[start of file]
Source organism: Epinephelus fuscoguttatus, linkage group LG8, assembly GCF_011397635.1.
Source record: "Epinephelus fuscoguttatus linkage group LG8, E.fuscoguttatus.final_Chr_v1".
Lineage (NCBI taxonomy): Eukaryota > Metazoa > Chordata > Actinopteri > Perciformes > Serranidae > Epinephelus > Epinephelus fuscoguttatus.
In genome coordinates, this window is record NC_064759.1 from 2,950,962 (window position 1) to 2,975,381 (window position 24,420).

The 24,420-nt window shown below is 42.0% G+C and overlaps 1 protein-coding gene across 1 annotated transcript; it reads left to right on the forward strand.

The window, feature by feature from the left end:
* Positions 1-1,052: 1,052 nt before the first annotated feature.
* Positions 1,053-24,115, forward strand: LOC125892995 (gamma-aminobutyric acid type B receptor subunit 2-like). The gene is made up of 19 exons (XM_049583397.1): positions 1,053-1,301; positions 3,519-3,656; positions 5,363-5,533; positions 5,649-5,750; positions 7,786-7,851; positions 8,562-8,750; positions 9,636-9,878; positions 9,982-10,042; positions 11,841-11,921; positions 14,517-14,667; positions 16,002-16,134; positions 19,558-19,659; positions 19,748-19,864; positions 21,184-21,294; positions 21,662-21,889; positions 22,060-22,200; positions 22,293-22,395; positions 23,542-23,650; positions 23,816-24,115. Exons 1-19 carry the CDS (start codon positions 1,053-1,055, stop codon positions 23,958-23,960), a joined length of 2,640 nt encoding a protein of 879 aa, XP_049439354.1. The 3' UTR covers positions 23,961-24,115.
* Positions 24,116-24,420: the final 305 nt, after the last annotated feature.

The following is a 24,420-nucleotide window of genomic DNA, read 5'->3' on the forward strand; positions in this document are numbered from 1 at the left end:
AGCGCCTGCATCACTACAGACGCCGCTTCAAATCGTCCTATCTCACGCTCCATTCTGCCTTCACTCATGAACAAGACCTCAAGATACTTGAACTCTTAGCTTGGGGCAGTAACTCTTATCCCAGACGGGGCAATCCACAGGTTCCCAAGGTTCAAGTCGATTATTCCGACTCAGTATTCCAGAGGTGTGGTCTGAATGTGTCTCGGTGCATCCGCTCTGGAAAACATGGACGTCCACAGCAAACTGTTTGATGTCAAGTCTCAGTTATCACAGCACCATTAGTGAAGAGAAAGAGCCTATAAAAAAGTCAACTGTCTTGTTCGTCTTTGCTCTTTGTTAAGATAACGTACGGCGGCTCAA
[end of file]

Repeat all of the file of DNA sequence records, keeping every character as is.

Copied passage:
Source organism: Epinephelus fuscoguttatus, linkage group LG8, assembly GCF_011397635.1.
Source record: "Epinephelus fuscoguttatus linkage group LG8, E.fuscoguttatus.final_Chr_v1".
Lineage (NCBI taxonomy): Eukaryota > Metazoa > Chordata > Actinopteri > Perciformes > Serranidae > Epinephelus > Epinephelus fuscoguttatus.
In genome coordinates, this window is record NC_064759.1 from 2,950,962 (window position 1) to 2,975,381 (window position 24,420).

The 24,420-nt window shown below is 42.0% G+C and overlaps 1 protein-coding gene across 1 annotated transcript; it reads left to right on the forward strand.

The window, feature by feature from the left end:
* Positions 1-1,052: 1,052 nt before the first annotated feature.
* Positions 1,053-24,115, forward strand: LOC125892995 (gamma-aminobutyric acid type B receptor subunit 2-like). The gene is made up of 19 exons (XM_049583397.1): positions 1,053-1,301; positions 3,519-3,656; positions 5,363-5,533; positions 5,649-5,750; positions 7,786-7,851; positions 8,562-8,750; positions 9,636-9,878; positions 9,982-10,042; positions 11,841-11,921; positions 14,517-14,667; positions 16,002-16,134; positions 19,558-19,659; positions 19,748-19,864; positions 21,184-21,294; positions 21,662-21,889; positions 22,060-22,200; positions 22,293-22,395; positions 23,542-23,650; positions 23,816-24,115. Exons 1-19 carry the CDS (start codon positions 1,053-1,055, stop codon positions 23,958-23,960), a joined length of 2,640 nt encoding a protein of 879 aa, XP_049439354.1. The 3' UTR covers positions 23,961-24,115.
* Positions 24,116-24,420: the final 305 nt, after the last annotated feature.

The following is a 24,420-nucleotide window of genomic DNA, read 5'->3' on the forward strand; positions in this document are numbered from 1 at the left end:
AGCGCCTGCATCACTACAGACGCCGCTTCAAATCGTCCTATCTCACGCTCCATTCTGCCTTCACTCATGAACAAGACCTCAAGATACTTGAACTCTTAGCTTGGGGCAGTAACTCTTATCCCAGACGGGGCAATCCACAGGTTCCCAAGGTTCAAGTCGATTATTCCGACTCAGTATTCCAGAGGTGTGGTCTGAATGTGTCTCGGTGCATCCGCTCTGGAAAACATGGACGTCCACAGCAAACTGTTTGATGTCAAGTCTCAGTTATCACAGCACCATTAGTGAAGAGAAAGAGCCTATAAAAAAGTCAACTGTCTTGTTCGTCTTTGCTCTTTGTTAAGATAACGTACGGCGGCTCAA